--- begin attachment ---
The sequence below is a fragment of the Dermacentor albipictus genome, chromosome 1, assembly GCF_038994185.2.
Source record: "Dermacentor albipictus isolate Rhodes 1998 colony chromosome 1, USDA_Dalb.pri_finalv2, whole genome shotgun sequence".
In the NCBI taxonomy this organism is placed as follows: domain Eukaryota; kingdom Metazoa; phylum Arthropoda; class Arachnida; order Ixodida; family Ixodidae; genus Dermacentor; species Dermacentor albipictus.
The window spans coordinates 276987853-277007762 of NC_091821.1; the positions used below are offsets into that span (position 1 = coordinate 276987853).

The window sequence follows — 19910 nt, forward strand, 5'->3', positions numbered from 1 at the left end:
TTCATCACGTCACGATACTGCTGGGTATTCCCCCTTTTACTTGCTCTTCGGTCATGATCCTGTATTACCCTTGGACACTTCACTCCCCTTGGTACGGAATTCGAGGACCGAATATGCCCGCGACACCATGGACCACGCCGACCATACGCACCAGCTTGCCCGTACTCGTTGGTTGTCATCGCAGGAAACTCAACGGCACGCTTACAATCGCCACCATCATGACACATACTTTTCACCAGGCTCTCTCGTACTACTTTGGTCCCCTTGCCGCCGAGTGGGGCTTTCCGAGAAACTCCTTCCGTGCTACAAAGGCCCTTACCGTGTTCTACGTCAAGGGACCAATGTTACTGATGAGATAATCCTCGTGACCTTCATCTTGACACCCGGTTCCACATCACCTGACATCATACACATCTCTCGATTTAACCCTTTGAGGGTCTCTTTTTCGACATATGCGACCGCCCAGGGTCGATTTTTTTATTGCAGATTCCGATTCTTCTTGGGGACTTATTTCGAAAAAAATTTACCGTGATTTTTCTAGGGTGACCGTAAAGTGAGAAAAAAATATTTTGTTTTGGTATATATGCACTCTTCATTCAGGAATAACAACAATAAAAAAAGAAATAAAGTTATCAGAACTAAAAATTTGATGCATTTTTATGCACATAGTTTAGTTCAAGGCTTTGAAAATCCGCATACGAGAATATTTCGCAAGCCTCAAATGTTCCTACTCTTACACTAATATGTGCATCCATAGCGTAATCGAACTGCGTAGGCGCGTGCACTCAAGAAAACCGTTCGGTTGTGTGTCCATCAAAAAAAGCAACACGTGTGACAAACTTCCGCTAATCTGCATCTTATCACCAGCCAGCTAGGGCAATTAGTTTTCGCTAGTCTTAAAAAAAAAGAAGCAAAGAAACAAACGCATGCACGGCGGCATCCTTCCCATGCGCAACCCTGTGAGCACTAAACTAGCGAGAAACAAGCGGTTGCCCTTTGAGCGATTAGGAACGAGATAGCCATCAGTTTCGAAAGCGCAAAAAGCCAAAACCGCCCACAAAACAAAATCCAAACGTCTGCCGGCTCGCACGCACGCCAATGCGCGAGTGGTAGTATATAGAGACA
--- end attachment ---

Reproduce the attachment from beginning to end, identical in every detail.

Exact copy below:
The sequence below is a fragment of the Dermacentor albipictus genome, chromosome 1, assembly GCF_038994185.2.
Source record: "Dermacentor albipictus isolate Rhodes 1998 colony chromosome 1, USDA_Dalb.pri_finalv2, whole genome shotgun sequence".
In the NCBI taxonomy this organism is placed as follows: domain Eukaryota; kingdom Metazoa; phylum Arthropoda; class Arachnida; order Ixodida; family Ixodidae; genus Dermacentor; species Dermacentor albipictus.
The window spans coordinates 276987853-277007762 of NC_091821.1; the positions used below are offsets into that span (position 1 = coordinate 276987853).

The window sequence follows — 19910 nt, forward strand, 5'->3', positions numbered from 1 at the left end:
TTCATCACGTCACGATACTGCTGGGTATTCCCCCTTTTACTTGCTCTTCGGTCATGATCCTGTATTACCCTTGGACACTTCACTCCCCTTGGTACGGAATTCGAGGACCGAATATGCCCGCGACACCATGGACCACGCCGACCATACGCACCAGCTTGCCCGTACTCGTTGGTTGTCATCGCAGGAAACTCAACGGCACGCTTACAATCGCCACCATCATGACACATACTTTTCACCAGGCTCTCTCGTACTACTTTGGTCCCCTTGCCGCCGAGTGGGGCTTTCCGAGAAACTCCTTCCGTGCTACAAAGGCCCTTACCGTGTTCTACGTCAAGGGACCAATGTTACTGATGAGATAATCCTCGTGACCTTCATCTTGACACCCGGTTCCACATCACCTGACATCATACACATCTCTCGATTTAACCCTTTGAGGGTCTCTTTTTCGACATATGCGACCGCCCAGGGTCGATTTTTTTATTGCAGATTCCGATTCTTCTTGGGGACTTATTTCGAAAAAAATTTACCGTGATTTTTCTAGGGTGACCGTAAAGTGAGAAAAAAATATTTTGTTTTGGTATATATGCACTCTTCATTCAGGAATAACAACAATAAAAAAAGAAATAAAGTTATCAGAACTAAAAATTTGATGCATTTTTATGCACATAGTTTAGTTCAAGGCTTTGAAAATCCGCATACGAGAATATTTCGCAAGCCTCAAATGTTCCTACTCTTACACTAATATGTGCATCCATAGCGTAATCGAACTGCGTAGGCGCGTGCACTCAAGAAAACCGTTCGGTTGTGTGTCCATCAAAAAAAGCAACACGTGTGACAAACTTCCGCTAATCTGCATCTTATCACCAGCCAGCTAGGGCAATTAGTTTTCGCTAGTCTTAAAAAAAAAGAAGCAAAGAAACAAACGCATGCACGGCGGCATCCTTCCCATGCGCAACCCTGTGAGCACTAAACTAGCGAGAAACAAGCGGTTGCCCTTTGAGCGATTAGGAACGAGATAGCCATCAGTTTCGAAAGCGCAAAAAGCCAAAACCGCCCACAAAACAAAATCCAAACGTCTGCCGGCTCGCACGCACGCCAATGCGCGAGTGGTAGTATATAGAGACA